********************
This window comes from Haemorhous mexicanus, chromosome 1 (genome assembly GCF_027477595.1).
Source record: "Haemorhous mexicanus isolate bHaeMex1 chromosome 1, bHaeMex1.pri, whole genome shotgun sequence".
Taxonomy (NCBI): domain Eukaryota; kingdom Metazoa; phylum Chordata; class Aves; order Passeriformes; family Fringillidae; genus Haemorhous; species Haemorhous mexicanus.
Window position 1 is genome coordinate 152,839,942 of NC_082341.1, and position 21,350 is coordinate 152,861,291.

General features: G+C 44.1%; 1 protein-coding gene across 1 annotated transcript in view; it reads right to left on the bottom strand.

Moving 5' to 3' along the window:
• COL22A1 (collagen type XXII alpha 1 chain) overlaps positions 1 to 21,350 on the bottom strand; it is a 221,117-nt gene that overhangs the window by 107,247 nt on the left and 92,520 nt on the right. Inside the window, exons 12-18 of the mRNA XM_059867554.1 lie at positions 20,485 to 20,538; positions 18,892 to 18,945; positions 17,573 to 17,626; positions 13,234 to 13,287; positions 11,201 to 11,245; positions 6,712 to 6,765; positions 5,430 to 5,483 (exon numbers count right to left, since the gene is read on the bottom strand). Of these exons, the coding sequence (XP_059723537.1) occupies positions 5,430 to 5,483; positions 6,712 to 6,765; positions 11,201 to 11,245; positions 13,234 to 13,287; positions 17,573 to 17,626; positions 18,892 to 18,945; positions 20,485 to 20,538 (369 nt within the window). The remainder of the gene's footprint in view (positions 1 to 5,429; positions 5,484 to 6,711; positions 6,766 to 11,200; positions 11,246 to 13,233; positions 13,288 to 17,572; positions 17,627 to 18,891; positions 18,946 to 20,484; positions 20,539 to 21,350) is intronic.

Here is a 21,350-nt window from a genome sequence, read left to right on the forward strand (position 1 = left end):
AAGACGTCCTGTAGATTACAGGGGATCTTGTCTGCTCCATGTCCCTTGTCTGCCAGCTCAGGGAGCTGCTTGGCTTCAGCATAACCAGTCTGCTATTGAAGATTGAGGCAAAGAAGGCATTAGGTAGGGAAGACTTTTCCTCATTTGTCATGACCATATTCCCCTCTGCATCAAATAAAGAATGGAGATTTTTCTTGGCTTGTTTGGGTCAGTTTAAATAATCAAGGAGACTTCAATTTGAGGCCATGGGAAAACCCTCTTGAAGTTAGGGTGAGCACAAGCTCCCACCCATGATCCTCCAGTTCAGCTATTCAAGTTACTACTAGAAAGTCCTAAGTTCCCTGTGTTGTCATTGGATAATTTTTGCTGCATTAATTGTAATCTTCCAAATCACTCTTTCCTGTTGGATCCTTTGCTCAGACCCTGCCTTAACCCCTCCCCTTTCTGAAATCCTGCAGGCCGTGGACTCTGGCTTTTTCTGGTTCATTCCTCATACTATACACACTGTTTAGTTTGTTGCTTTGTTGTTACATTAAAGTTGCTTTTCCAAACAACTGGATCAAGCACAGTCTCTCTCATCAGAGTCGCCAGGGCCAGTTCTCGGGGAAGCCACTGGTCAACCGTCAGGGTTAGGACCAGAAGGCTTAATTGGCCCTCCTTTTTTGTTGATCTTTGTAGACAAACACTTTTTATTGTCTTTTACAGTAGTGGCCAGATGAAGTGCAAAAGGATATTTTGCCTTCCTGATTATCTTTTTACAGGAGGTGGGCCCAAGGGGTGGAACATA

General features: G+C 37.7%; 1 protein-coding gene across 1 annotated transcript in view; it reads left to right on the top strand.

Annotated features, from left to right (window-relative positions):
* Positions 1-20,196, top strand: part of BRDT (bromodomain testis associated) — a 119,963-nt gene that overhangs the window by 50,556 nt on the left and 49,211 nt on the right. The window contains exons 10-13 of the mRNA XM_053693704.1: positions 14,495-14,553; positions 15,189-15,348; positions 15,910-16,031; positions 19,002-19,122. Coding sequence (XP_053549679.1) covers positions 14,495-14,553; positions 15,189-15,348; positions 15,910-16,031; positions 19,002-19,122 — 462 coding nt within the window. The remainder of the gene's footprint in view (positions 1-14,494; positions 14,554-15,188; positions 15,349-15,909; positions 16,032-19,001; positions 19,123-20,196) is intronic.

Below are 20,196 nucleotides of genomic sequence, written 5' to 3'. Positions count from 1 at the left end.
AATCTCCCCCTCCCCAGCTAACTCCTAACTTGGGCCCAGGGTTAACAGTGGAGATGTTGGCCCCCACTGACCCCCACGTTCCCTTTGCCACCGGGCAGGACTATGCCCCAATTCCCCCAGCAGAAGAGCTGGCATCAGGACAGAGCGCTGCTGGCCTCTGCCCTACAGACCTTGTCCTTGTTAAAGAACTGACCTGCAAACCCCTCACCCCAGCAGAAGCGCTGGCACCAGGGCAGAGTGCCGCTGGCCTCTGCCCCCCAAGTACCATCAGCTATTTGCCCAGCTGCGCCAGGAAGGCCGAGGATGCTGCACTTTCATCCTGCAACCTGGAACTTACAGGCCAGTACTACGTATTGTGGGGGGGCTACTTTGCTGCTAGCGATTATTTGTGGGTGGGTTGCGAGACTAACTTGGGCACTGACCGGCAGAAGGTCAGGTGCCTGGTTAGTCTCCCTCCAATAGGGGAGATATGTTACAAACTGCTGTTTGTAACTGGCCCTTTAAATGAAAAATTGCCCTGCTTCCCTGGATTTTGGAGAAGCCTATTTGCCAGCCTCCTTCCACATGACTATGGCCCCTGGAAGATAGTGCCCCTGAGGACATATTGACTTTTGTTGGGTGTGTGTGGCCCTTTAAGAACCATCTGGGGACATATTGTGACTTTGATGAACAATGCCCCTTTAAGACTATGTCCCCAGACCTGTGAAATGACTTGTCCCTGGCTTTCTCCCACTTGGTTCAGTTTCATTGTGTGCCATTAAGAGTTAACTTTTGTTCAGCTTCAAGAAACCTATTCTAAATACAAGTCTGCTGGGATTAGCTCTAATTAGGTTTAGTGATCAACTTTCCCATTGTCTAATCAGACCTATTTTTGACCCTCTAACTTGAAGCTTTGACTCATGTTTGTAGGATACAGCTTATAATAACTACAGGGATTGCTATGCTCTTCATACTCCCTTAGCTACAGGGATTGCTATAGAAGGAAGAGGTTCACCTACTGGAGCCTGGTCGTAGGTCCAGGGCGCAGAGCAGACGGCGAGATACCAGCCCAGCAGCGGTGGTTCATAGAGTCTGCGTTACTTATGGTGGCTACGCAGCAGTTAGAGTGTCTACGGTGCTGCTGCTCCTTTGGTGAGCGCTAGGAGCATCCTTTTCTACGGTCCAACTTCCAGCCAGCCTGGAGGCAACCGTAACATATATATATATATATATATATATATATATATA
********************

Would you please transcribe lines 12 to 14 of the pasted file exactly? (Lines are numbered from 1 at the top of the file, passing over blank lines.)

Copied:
* Positions 1-20,196, top strand: part of BRDT (bromodomain testis associated) — a 119,963-nt gene that overhangs the window by 50,556 nt on the left and 49,211 nt on the right. The window contains exons 10-13 of the mRNA XM_053693704.1: positions 14,495-14,553; positions 15,189-15,348; positions 15,910-16,031; positions 19,002-19,122. Coding sequence (XP_053549679.1) covers positions 14,495-14,553; positions 15,189-15,348; positions 15,910-16,031; positions 19,002-19,122 — 462 coding nt within the window. The remainder of the gene's footprint in view (positions 1-14,494; positions 14,554-15,188; positions 15,349-15,909; positions 16,032-19,001; positions 19,123-20,196) is intronic.

Below are 20,196 nucleotides of genomic sequence, written 5' to 3'. Positions count from 1 at the left end.
AATCTCCCCCTCCCCAGCTAACTCCTAACTTGGGCCCAGGGTTAACAGTGGAGATGTTGGCCCCCACTGACCCCCACGTTCCCTTTGCCACCGGGCAGGACTATGCCCCAATTCCCCCAGCAGAAGAGCTGGCATCAGGACAGAGCGCTGCTGGCCTCTGCCCTACAGACCTTGTCCTTGTTAAAGAACTGACCTGCAAACCCCTCACCCCAGCAGAAGCGCTGGCACCAGGGCAGAGTGCCGCTGGCCTCTGCCCCCCAAGTACCATCAGCTATTTGCCCAGCTGCGCCAGGAAGGCCGAGGATGCTGCACTTTCATCCTGCAACCTGGAACTTACAGGCCAGTACTACGTATTGTGGGGGGGCTACTTTGCTGCTAGCGATTATTTGTGGGTGGGTTGCGAGACTAACTTGGGCACTGACCGGCAGAAGGTCAGGTGCCTGGTTAGTCTCCCTCCAATAGGGGAGATATGTTACAAACTGCTGTTTGTAACTGGCCCTTTAAATGAAAAATTGCCCTGCTTCCCTGGATTTTGGAGAAGCCTATTTGCCAGCCTCCTTCCACATGACTATGGCCCCTGGAAGATAGTGCCCCTGAGGACATATTGACTTTTGTTGGGTGTGTGTGGCCCTTTAAGAACCATCTGGGGACATATTGTGACTTTGATGAACAATGCCCCTTTAAGACTATGTCCCCAGACCTGTGAAATGACTTGTCCCTGGCTTTCTCCCACTTGGTTCAGTTTCATTGTGTGCCATTAAGAGTTAACTTTTGTTCAGCTTCAAGAAACCTATTCTAAATACAAGTCTGCTGGGATTAGCTCTAATTAGGTTTAGTGATCAACTTTCCCATTGTCTAATCAGACCTATTTTTGACCCTCTAACTTGAAGCTTTGACTCATGTTTGTAGGATACAGCTTATAATAACTACAGGGATTGCTATGCTCTTCATACTCCCTTAGCTACAGGGATTGCTATAGAAGGAAGAGGTTCACCTACTGGAGCCTGGTCGTAGGTCCAGGGCGCAGAGCAGACGGCGAGATACCAGCCCAGCAGCGGTGGTTCATAGAGTCTGCGTTACTTATGGTGGCTACGCAGCAGTTAGAGTGTCTACGGTGCTGCTGCTCCTTTGGTGAGCGCTAGGAGCATCCTTTTCTACGGTCCAACTTCCAGCCAGCCTGGAGGCAACCGTAACATATATATATATATATATATATATATATATATA